I am now considering installing 2010 yet again. Before I do that, I want to get more information about the changes of system file properties. The changes do not seem to be inconsequential. I want to find out how they were made and how, if possible, I can restore the original settings. There seems to be no way to test my data files for viruses (I understand that there is a small number of Linux viruses).
Start synaptic and get Awesum
Beside the iso file which you downloaded there will be an md5sumRelease Date: 07-05-2010
Size: 689 MB
Produced by: Texstar
User Level: Beginner, Intermediate, Advanced
Release Date: 07-05-2010
Size: 454 MB
User Level: Intermediate, Advanced
So if you downloaded the 689mb version you would use 7413d998641e28e2a5688fd75f6eeea8 leaving off the Md5Sum:
Start Awesum (start -archiving- awesum and paste in that Md5Sum. Next you will have to click on Go! and go looking for your iso wherever you saved it.
AweSum will work and tell you if the sums match. If they do then no-one can have tampered with your iso and it can't be corrupt.
K3B and Brasero can be set to check for Md5Sum on burning abnd to verify burns. So you would be 100% sure of a clean system if you reinstall.
You install only stuff from repositories - so that is checked and fine. Then you run rkhunter so that it can run for the first time and make a database of files and attributes. These can change with future updates - but as long as you only install stuff from repositories then you are fine.
Did you run rkhunter --propupd when you first installed it? Did you run it again after every upgrade?
If you did then the changes are worrying. If you didn't they're to be expected.
Install Firestarter and set it up - now it's more than a little hard to get into computer - and you get warnings!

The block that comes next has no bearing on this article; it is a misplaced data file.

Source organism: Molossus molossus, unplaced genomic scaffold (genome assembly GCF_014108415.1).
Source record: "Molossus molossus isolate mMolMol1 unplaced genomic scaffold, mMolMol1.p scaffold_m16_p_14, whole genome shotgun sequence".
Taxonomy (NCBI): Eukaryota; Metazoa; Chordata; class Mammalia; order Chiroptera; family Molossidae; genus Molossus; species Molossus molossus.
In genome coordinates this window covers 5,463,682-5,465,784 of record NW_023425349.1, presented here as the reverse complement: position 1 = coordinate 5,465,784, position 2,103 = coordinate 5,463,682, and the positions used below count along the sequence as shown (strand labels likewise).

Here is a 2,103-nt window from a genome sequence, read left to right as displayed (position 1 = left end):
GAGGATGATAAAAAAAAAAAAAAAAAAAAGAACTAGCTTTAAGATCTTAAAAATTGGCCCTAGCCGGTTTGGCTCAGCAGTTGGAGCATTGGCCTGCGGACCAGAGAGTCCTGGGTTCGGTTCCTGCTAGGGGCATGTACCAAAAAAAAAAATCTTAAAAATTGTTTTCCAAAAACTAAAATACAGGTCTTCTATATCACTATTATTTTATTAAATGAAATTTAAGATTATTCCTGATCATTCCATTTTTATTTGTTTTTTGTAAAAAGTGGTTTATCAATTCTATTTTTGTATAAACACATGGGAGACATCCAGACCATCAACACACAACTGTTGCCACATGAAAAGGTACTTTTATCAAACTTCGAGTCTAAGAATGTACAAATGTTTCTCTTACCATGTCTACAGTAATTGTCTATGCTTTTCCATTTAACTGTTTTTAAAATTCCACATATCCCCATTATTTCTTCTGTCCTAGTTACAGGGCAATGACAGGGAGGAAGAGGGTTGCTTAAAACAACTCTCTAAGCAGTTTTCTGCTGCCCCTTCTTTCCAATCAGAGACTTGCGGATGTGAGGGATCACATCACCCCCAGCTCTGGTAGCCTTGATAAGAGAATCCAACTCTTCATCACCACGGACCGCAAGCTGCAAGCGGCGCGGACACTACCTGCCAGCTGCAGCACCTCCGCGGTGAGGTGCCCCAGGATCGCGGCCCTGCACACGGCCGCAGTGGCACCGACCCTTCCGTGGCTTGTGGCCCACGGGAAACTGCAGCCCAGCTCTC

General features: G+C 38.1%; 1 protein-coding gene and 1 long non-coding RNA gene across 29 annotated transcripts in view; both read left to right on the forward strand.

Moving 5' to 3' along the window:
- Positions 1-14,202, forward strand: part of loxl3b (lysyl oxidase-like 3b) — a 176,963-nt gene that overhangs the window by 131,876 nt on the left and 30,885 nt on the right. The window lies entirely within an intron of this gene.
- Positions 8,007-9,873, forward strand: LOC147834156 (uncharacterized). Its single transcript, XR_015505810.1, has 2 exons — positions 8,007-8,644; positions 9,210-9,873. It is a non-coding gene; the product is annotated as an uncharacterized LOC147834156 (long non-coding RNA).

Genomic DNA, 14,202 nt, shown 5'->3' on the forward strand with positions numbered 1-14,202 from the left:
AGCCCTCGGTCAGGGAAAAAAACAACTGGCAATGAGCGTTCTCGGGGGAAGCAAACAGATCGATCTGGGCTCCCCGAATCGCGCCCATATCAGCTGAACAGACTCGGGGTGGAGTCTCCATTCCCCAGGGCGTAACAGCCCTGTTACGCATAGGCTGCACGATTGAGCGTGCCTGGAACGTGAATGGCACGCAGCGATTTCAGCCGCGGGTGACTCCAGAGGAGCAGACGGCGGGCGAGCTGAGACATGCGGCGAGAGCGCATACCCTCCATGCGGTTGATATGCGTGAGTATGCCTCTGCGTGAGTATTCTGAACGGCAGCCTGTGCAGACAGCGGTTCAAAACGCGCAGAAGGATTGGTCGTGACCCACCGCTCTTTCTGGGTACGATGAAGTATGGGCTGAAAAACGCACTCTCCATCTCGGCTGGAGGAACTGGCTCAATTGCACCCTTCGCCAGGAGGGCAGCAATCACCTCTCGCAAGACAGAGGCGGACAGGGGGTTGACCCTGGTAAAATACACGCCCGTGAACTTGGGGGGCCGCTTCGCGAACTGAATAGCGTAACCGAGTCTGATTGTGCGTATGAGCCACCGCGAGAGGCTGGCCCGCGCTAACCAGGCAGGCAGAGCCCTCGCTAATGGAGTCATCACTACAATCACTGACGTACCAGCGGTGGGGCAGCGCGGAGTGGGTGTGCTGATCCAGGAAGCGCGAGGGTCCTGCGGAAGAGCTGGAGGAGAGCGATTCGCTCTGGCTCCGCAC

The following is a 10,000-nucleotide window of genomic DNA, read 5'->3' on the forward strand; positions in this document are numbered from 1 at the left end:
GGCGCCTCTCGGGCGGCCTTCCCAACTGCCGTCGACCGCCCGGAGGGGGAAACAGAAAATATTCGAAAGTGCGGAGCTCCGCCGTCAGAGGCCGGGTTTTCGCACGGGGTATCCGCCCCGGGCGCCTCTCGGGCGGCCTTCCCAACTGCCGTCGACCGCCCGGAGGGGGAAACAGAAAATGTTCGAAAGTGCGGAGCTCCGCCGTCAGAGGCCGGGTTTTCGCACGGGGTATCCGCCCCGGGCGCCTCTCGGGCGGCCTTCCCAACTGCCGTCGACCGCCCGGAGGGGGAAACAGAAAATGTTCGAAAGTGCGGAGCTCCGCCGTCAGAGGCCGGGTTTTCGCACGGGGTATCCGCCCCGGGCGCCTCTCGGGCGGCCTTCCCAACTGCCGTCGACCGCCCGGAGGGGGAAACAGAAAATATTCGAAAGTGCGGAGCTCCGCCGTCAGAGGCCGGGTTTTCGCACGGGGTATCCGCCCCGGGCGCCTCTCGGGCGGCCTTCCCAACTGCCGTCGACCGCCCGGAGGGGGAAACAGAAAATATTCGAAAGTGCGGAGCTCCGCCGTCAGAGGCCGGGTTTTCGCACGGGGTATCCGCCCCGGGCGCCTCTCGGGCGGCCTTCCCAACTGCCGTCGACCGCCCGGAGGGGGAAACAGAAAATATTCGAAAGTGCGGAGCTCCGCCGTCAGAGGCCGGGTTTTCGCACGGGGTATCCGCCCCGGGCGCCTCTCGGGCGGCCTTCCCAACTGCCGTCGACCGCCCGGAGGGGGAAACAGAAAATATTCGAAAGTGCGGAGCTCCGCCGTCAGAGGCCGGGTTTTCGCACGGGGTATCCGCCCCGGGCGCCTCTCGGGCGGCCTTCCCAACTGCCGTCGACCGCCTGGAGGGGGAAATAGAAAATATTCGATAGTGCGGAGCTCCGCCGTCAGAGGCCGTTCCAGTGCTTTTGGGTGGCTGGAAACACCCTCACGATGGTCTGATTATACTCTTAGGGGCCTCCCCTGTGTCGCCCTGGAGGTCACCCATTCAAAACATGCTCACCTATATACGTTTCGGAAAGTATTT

Install ClamTK virus scanner which is an easy to use scanner for clam. Freshclam is part which does updates of virus definitions. More involved setup and a person can use Avast, etc.
We're pretty sure that you will only find Windows malware in mail directory because we check, too. Windows viruses have no relevance to your Linux OS
Unless your close neighbors wear T shirts with 2600 etc, and talk in strange hacker talk, then for sure we're having trouble believing that a Linux computer could be easily compromised. We'd be hearing of more exploits, otherwise.
You could well have hard drive issues which are changing file attributes.
Yes it's worth checking PCC-System-services and unchecking and stopping stuff like sshd, bittorrent, etc. Ask if unsure of what things are.
You should be confident of your install, but that a Linux system is being hacked is difficult to believe. If you do $1000000 banking deals online then we'd think otherwise and maybe you could get targeted.
What we need is more info on the spamming from your ISP. If it's possible to determine the MAC address of sending computer, then some evidence might be present other than the MAC of your router. But we're all sure by now that only your router was compromised.